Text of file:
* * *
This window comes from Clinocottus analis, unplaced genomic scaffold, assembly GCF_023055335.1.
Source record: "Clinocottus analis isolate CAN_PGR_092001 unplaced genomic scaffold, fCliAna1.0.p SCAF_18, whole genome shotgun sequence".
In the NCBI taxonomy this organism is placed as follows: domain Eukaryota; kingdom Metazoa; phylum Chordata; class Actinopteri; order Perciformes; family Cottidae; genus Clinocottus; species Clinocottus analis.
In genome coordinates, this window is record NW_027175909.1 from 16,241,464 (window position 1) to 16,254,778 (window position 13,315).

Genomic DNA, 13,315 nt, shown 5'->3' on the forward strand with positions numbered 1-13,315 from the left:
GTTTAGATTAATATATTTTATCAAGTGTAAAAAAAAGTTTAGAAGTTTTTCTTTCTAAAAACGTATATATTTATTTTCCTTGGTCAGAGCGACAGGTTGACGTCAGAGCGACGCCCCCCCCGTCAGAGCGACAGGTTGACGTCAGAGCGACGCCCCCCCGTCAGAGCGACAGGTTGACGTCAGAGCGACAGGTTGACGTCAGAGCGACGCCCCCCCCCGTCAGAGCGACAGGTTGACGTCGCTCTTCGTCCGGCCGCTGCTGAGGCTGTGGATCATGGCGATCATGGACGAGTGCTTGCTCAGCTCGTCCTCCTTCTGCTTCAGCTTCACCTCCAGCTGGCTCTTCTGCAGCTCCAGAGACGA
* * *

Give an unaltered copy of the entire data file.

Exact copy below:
This window comes from Clinocottus analis, unplaced genomic scaffold, assembly GCF_023055335.1.
Source record: "Clinocottus analis isolate CAN_PGR_092001 unplaced genomic scaffold, fCliAna1.0.p SCAF_18, whole genome shotgun sequence".
In the NCBI taxonomy this organism is placed as follows: domain Eukaryota; kingdom Metazoa; phylum Chordata; class Actinopteri; order Perciformes; family Cottidae; genus Clinocottus; species Clinocottus analis.
In genome coordinates, this window is record NW_027175909.1 from 16,241,464 (window position 1) to 16,254,778 (window position 13,315).

Genomic DNA, 13,315 nt, shown 5'->3' on the forward strand with positions numbered 1-13,315 from the left:
GTTTAGATTAATATATTTTATCAAGTGTAAAAAAAAGTTTAGAAGTTTTTCTTTCTAAAAACGTATATATTTATTTTCCTTGGTCAGAGCGACAGGTTGACGTCAGAGCGACGCCCCCCCCGTCAGAGCGACAGGTTGACGTCAGAGCGACGCCCCCCCGTCAGAGCGACAGGTTGACGTCAGAGCGACAGGTTGACGTCAGAGCGACGCCCCCCCCCGTCAGAGCGACAGGTTGACGTCGCTCTTCGTCCGGCCGCTGCTGAGGCTGTGGATCATGGCGATCATGGACGAGTGCTTGCTCAGCTCGTCCTCCTTCTGCTTCAGCTTCACCTCCAGCTGGCTCTTCTGCAGCTCCAGAGACGA